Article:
In the first of our country specific Q2 funding analyses, we delve deeper into Denmark’s performance. The headline being that in Q2, Denmark recorded 29 investments totalling $55.6 million, a slow but steady quarter compared to recent performances.
Two quick notes on methodology before we begin:
* We only record private minority (equity and loan) investments into Danish tech companies
** Ultimately we decide to leave out Unity from this analysis due to them being headquartered in the United States for quite some time now, for anyone who disagrees, just add ‘1’ to the number of investments and $400 million to the totals.
In fact, this was the slowest quarter for Danish funding announcements for one year, as the peak of Q4 2016 continues to see a slide downwards after it. However, there was still a slight increase of 11.54% from Q2 2016, although this still came in significantly below the 23.9% that was seen across the region as a whole.
This brings them up to 65 investments at the halfway point of the year, representing a fairly flat projected growth, considering they recorded 123 investments in the whole of 2016.
In terms of the amount of capital being invested it was essentially a flat quarter, meaning barring a monster round, 2017 looks destined to be a down year compared to 2016. For context, what has been invested in 2017 so far was essentially invested into Denmark every quarter (except Q4) last year, meaning the amount of capital has nearly halved.
This can easily be explained by the lack of action above $10 million. While the other Nordic countries have seen their companies progress through the funding pipeline to raise Series A’s and beyond, Denmark is struggling in comparison. While an argument could be made that it is simply a less mature ecosystem than Sweden and Finland, Norway nullifies this line of reasoning as they’ve had no problems with $10 million+ rounds in 2017.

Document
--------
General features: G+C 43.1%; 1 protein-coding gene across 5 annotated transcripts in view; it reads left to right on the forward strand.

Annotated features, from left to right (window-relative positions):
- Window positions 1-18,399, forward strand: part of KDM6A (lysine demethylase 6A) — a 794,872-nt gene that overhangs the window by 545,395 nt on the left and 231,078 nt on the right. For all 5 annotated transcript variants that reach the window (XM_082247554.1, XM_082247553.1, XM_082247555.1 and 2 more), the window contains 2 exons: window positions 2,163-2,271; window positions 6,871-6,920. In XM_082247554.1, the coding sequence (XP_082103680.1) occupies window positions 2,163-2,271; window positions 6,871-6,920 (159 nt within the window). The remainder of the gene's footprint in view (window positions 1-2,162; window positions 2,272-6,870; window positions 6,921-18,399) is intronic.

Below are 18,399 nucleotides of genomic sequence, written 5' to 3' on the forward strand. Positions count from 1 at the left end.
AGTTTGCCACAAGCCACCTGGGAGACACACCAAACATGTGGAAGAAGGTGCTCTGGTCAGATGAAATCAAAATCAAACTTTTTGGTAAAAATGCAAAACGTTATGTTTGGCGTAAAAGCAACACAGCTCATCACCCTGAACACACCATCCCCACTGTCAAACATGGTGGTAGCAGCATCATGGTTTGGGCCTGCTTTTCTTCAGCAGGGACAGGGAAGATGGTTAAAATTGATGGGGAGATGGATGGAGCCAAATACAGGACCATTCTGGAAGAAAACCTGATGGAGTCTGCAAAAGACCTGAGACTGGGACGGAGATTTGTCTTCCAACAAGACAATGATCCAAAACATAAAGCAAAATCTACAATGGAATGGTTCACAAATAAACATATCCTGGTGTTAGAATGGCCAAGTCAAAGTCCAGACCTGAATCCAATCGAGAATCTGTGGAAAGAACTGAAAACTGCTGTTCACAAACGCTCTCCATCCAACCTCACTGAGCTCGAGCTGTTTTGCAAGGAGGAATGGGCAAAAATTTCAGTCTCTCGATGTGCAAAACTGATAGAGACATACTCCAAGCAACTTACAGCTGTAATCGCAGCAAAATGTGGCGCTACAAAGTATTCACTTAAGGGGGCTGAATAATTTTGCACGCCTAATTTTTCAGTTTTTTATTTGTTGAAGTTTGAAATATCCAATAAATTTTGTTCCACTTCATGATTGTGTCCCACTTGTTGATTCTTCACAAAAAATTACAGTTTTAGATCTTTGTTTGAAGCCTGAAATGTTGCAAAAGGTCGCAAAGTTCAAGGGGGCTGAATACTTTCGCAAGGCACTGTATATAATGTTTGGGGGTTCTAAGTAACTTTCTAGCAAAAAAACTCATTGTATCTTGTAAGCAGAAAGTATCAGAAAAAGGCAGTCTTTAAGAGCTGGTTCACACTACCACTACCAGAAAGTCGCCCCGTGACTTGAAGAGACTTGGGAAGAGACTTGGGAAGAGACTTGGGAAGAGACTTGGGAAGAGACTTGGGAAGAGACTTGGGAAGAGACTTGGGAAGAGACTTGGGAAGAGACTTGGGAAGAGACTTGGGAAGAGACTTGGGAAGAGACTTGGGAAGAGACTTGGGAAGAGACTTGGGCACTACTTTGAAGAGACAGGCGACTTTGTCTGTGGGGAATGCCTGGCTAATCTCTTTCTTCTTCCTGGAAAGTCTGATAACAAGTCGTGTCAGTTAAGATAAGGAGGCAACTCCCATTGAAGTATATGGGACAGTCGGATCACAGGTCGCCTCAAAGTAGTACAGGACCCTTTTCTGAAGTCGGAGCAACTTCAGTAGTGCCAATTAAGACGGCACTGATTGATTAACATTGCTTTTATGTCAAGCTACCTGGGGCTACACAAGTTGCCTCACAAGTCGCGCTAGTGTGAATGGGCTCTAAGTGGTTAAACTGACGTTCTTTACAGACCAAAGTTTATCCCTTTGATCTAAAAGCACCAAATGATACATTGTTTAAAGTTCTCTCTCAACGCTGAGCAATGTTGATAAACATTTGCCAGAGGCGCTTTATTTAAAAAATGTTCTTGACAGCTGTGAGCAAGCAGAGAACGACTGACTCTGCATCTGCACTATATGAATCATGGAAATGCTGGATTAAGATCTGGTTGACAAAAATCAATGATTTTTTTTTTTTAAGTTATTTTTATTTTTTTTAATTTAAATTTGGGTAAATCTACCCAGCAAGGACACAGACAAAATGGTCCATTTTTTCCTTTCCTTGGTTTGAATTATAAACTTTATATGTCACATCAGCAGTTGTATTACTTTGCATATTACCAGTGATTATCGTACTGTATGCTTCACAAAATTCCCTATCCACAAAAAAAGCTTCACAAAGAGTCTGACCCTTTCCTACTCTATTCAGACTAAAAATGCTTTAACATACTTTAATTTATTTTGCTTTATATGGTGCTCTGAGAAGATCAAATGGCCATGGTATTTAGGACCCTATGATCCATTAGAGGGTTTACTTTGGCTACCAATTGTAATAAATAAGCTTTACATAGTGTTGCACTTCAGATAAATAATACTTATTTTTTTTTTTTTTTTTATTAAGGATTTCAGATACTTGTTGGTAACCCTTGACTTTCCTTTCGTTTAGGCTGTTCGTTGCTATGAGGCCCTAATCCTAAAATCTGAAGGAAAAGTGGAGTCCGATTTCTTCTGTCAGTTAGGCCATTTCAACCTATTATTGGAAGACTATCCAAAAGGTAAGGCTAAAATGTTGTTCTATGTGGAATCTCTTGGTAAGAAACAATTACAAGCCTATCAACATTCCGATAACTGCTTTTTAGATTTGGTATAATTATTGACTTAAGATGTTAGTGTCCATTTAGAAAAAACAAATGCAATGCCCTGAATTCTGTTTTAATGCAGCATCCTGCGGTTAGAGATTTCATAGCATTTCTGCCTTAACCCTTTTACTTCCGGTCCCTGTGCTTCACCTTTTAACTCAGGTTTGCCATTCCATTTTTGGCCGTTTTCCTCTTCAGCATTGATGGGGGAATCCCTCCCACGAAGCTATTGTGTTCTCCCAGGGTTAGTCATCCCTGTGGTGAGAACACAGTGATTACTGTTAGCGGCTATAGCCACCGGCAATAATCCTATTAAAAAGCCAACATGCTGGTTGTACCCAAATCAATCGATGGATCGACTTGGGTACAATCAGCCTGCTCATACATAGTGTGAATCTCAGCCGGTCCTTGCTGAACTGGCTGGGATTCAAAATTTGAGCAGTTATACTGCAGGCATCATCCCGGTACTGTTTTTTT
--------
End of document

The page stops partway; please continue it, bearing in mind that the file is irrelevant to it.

This appears to be a problem area for Denmark right now, with a lack of quality companies coming through at Series A, hopefully some of those that have raised early-stage companies who’ve raised in the last 9-12 months will prove strong enough to see this pick up later in the year.
As ever, Enterprise SaaS reigns supreme in Denmark, with FinTech, a vertical that has seen a lot of energy and money go into it within the country took second spot. Only three other verticals recorded more than one investment in Q2: DeepTech (3), Food and Drink (2) and Gaming (2).
It’s worth noting that the highest funding round (Denmark’s solitary $10 million+ round) only just tipped the scales at $10 million, and in fairness it’s not even a true VC case with no traditional tech investors participating in any of its funding rounds (Edit: This was poor wording, its’s backed by Evolution, a VC fund specialised in cybersecurity, it would have been better to say from none of the usual suspects or from more generalised VCs like Index, Accel etc) Below them, we can see some of the current darlings of the Danish tech scene all raising in Q2.
As usual, the capital city claimed the majority of the investments, although it is perhaps interesting to note that their share (69%) has dipped from 2016(80%) and Q1 2017 (77.77%). In contrast, Aarhus continues to increase their share (17.24%) as Denmark’s second city stakes their claim to be considered a strong Danish tech hub and also worthy of investors attention, with nearly 1 in 5 Danish investments happening there in the last quarter.
Denmark still relies on International investors to participate in 1 in 4 of their funding rounds, which is pretty impressive when you consider the lack of larger funding rounds. This demonstrates that Denmark perhaps doesn’t have the level of strength of domestic VCs available as countries like Finland and Sweden do, particularly in the Series A range, which could also be part of the slowdown here.
It was by no means a disastrous quarter for Denmark, however, there is no getting away from the fact that it was the lowest investments in a quarter they have seen for a year, and perhaps more concerning, they were the only country in the Nordics that didn’t see an increase from their Q1.
As mentioned above, the most concerning statistic however appears to be how few companies seem capable of raising a Series A and beyond. That will need to change during the rest of this year for 2017 to be considered another strong year for investment into the Danish ecosystem.